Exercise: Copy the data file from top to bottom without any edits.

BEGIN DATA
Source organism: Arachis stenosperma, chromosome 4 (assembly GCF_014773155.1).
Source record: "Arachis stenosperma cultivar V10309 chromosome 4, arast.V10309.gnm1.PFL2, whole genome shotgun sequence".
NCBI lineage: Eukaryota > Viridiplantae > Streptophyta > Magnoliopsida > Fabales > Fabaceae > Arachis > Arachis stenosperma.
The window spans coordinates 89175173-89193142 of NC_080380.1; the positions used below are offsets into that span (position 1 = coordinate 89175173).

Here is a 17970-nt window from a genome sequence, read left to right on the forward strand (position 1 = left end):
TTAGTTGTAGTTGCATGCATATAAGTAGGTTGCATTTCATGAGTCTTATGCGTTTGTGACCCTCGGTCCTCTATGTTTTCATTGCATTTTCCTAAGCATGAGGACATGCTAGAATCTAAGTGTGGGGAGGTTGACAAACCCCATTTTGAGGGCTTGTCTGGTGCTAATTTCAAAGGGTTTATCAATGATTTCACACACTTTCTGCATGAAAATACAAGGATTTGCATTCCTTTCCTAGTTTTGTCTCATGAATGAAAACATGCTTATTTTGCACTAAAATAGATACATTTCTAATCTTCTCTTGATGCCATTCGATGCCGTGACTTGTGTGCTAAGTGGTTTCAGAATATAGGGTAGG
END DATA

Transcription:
Source organism: Arachis stenosperma, chromosome 4 (assembly GCF_014773155.1).
Source record: "Arachis stenosperma cultivar V10309 chromosome 4, arast.V10309.gnm1.PFL2, whole genome shotgun sequence".
NCBI lineage: Eukaryota > Viridiplantae > Streptophyta > Magnoliopsida > Fabales > Fabaceae > Arachis > Arachis stenosperma.
The window spans coordinates 89175173-89193142 of NC_080380.1; the positions used below are offsets into that span (position 1 = coordinate 89175173).

Here is a 17970-nt window from a genome sequence, read left to right on the forward strand (position 1 = left end):
TTAGTTGTAGTTGCATGCATATAAGTAGGTTGCATTTCATGAGTCTTATGCGTTTGTGACCCTCGGTCCTCTATGTTTTCATTGCATTTTCCTAAGCATGAGGACATGCTAGAATCTAAGTGTGGGGAGGTTGACAAACCCCATTTTGAGGGCTTGTCTGGTGCTAATTTCAAAGGGTTTATCAATGATTTCACACACTTTCTGCATGAAAATACAAGGATTTGCATTCCTTTCCTAGTTTTGTCTCATGAATGAAAACATGCTTATTTTGCACTAAAATAGATACATTTCTAATCTTCTCTTGATGCCATTCGATGCCGTGACTTGTGTGCTAAGTGGTTTCAGAATATAGGGTAGG